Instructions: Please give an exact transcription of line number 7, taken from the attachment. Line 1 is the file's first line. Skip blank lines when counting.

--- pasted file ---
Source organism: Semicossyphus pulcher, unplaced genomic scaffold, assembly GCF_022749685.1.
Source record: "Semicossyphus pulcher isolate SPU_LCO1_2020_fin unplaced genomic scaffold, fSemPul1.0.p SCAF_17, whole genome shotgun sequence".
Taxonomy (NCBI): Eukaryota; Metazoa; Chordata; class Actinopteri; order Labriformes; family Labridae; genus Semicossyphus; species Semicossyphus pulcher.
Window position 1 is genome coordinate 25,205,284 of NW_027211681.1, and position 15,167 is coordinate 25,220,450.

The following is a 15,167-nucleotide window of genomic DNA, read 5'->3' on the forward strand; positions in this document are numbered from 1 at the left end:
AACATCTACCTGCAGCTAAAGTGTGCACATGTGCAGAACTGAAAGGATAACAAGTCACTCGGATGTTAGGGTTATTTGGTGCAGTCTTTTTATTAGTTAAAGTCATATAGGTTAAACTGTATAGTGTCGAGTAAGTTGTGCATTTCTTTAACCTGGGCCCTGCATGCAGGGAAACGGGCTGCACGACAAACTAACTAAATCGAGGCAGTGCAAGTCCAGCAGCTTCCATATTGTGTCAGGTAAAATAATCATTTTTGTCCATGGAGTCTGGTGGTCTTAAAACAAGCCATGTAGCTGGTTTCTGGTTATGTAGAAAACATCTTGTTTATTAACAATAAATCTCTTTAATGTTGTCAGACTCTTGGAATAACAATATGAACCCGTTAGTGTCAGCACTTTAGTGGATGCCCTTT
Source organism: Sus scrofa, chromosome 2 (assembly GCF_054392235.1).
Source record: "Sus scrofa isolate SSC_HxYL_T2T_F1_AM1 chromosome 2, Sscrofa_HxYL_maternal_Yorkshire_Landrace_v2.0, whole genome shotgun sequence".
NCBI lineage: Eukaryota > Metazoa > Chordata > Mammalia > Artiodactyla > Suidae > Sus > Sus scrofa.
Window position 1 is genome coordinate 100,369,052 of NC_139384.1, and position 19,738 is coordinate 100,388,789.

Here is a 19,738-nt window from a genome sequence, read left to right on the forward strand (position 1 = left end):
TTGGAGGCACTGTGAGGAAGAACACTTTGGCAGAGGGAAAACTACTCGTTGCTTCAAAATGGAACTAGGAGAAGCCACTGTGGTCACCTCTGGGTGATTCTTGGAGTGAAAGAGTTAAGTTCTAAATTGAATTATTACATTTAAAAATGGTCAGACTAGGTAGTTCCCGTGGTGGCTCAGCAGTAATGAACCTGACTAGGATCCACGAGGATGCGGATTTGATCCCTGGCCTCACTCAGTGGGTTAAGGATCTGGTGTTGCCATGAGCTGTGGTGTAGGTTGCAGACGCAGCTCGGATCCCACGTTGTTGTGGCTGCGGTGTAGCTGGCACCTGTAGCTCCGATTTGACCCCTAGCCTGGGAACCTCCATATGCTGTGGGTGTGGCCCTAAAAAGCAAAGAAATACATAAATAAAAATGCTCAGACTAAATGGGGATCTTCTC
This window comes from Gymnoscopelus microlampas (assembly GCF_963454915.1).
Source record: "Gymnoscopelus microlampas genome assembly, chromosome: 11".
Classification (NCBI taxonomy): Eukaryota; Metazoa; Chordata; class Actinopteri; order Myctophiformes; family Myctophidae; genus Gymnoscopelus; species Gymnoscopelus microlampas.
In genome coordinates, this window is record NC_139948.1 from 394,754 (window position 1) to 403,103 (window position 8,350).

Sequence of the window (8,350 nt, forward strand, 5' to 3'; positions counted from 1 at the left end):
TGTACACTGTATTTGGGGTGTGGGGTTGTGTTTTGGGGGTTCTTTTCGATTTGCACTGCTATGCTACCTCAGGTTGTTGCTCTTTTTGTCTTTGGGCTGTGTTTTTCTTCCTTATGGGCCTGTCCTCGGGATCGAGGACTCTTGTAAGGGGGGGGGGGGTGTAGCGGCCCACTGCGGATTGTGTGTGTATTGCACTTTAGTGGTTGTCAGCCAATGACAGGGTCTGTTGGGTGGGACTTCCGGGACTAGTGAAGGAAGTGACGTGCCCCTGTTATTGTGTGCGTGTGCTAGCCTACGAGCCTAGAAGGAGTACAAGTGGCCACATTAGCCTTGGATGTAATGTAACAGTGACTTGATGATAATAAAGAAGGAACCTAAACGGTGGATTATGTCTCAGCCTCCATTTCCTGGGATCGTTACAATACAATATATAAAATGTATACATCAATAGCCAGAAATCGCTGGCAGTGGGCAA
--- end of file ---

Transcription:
Source organism: Sus scrofa, chromosome 2 (assembly GCF_054392235.1).